Just in time for the start of the holiday shopping sprint, the editors of CNET have descended on the Big Apple, showing off some of the latest, hottest tech products, from smart phones and televisions to tablets and laptops, giving New Yorkers a chance to get up-close and personal with the devices.
CNET Editor at Large Brian Cooley took a quick look around at the showcase and showed "Early Show" viewers some of the highlights:
What we did was take over a cool art gallery, the Openhouse Gallery, and turn it into kind of a tech playground, but with a real purpose -- to enable folks to get their hands on the latest technology.
We're calling it CNET Gotham.
The response has been great. We've had a steady stream of people coming through the door, lots of great questions. And when you think about it, it's a real advantage for shoppers who will spend hundreds, maybe thousands of dollars on tech gifts this holiday season. To be able to see and touch and feel these products and get a real good sense of how they work, how they look, makes a big difference.
The horse race is pretty simple. It's iPhone vs. Android right now. The iPhone 4s just recently came out, and it's an outstanding phone. It has a camera built in. It takes pictures that are so good I would prefer to have this than a 4- or 5-hundred dollar compact pocket camera.
But the Android phones are outselling the iPhone now, which a lot of folks don't realize. There are so many Android models ... versus just two models of iPhone. That's part of the reason. And the Androids are on every single carrier.
Androids have much bigger screens. ... The amount of real estate ... is fundamentally different. And if you want a real keyboard like I use, with the actual keys, you gotta go Android.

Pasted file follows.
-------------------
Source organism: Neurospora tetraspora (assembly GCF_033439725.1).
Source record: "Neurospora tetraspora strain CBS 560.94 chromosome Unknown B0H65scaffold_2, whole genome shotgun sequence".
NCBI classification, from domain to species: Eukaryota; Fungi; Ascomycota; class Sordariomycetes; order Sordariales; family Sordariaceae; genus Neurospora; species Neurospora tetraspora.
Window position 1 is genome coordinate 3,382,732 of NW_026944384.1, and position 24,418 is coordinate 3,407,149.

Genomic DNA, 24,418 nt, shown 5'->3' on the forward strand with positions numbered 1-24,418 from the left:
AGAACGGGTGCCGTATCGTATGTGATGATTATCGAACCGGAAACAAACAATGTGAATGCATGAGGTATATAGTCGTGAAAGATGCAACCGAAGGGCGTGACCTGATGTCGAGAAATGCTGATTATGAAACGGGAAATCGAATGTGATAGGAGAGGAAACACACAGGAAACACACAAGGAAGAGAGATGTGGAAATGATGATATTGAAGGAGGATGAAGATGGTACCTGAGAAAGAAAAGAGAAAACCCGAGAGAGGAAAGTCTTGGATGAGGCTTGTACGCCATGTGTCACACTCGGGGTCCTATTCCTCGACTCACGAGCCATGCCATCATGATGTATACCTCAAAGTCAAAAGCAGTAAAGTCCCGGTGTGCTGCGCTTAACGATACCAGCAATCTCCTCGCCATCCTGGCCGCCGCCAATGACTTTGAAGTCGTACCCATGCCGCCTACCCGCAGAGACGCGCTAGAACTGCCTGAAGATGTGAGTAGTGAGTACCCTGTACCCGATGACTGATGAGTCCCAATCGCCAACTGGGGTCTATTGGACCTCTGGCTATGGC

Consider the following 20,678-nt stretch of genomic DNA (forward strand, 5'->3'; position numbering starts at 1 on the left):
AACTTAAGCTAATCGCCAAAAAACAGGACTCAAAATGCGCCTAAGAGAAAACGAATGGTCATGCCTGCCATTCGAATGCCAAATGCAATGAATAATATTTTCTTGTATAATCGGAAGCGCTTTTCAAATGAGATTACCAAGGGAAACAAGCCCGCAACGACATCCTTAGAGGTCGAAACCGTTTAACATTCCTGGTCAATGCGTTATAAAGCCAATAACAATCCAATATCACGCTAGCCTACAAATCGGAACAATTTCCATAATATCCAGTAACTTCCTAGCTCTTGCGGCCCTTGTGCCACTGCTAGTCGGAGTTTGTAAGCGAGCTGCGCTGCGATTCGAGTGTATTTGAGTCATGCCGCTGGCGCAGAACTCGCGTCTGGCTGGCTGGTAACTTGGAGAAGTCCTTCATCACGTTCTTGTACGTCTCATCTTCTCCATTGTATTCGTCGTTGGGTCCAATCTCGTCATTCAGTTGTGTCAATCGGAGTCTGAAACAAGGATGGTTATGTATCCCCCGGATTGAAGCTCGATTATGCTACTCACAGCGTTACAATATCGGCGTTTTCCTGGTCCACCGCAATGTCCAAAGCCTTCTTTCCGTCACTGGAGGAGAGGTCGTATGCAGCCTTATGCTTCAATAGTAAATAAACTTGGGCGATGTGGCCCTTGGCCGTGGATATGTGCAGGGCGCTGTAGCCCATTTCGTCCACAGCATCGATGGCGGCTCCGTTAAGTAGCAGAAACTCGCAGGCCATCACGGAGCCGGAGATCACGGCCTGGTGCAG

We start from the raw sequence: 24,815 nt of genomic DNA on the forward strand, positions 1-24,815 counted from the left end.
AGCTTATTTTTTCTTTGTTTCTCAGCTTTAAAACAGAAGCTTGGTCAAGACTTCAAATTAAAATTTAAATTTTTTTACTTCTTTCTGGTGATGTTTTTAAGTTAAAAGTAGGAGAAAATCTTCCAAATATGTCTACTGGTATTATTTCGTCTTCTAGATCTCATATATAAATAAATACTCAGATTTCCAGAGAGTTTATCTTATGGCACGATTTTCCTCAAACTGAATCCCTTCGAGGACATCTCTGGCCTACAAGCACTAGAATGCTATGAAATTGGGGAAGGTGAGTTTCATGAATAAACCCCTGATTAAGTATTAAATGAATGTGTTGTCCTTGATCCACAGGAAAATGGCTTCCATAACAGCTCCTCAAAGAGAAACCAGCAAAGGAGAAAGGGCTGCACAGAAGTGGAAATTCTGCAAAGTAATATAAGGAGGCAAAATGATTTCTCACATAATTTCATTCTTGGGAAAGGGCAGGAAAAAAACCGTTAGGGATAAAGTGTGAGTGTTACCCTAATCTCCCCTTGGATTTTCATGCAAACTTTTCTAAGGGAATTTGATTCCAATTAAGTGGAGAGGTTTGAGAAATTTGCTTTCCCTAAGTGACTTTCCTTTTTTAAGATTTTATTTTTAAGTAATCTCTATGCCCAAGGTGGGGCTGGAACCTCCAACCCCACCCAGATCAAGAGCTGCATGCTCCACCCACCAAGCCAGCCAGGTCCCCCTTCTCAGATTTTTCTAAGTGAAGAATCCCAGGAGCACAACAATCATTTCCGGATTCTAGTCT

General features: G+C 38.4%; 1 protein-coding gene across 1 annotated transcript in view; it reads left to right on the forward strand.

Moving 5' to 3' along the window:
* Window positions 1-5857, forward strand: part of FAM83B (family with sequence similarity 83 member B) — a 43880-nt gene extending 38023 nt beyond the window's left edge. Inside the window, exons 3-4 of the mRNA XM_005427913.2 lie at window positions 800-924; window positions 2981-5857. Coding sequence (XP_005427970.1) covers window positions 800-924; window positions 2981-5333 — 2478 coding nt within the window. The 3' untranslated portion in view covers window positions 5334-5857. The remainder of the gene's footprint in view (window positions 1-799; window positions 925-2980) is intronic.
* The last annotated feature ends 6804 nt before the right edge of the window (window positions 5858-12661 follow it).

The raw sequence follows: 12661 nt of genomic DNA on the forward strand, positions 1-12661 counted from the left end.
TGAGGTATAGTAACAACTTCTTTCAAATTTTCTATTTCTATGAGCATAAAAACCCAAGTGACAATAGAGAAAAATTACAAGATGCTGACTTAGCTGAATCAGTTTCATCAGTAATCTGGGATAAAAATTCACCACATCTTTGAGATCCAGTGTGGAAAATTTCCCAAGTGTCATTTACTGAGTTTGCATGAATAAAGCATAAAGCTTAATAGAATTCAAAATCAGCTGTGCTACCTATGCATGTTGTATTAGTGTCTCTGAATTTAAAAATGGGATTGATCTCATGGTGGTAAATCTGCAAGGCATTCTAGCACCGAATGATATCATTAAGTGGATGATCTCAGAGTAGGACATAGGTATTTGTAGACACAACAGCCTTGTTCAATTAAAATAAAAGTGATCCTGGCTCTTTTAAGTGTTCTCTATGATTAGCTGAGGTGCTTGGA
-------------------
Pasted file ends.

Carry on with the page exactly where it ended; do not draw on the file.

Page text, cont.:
iPhone's basic one is 200 bucks. Three hundred, 400 are their price tiers. The Android guys are all $200 to $299 at the very most.
Smart phones all do the same thing, basically. Find one that works for you.
This is different from the smart phone world, where the iPhone has serious competition. There isn't any serious competition for the iPad. Not yet. What's coming, which is very interesting to watch, we have new tablets, from Amazon and Barnes and Noble. Amazon has one called the Kindle Fire. Two hundred dollars. It's a 7-inch tablet. It's going to have somewhat simpler technology in it. You're also going to find the Barnes and Noble Nook tablet in about the same price range, 249 dollars. It tends to lean a little more on specs, which I don't think consumers care (as much) about this season.
The new tablets hare half the price or less than the least expensive iPad - that's the first thing on consumers' minds.
And the seven-inch size is smaller than the iPad's 10-inch - a pretty good-sized device - you're not gonna pocket that.
The biggest screen yet - it's really cool for the holidays -- is good old television, but very different is something we call connected TV this year. All it means is you use your existing home broadband, cable, DSL, whatever, to stream full-screen television to your TV.
TVs are always the perennial around the holidays, because they are really the tech gift you give to family; everything else is personal in many cases.
The three choices you've got to make though on a TV: plasma, LCD and the newest one: LED. It's a matter of getting the best picture for the best price, and right now the difference between the plasmas and the LED/LCDs is pretty narrow.
LEDs change the illumination of the TV. All TVs have to get their light from somewhere. These new TV sets have LED bulbs, like in one of those pocket flashlights, behind the picture. It enables the screen to be thinner and use less power.
If you get one of the latest of the LED TVs, (they can be so thin they're only) about a little over an inch. This is one of the few features of TVs that people love that they don't even need the TV turned on for, and that's an LED/LCD thing.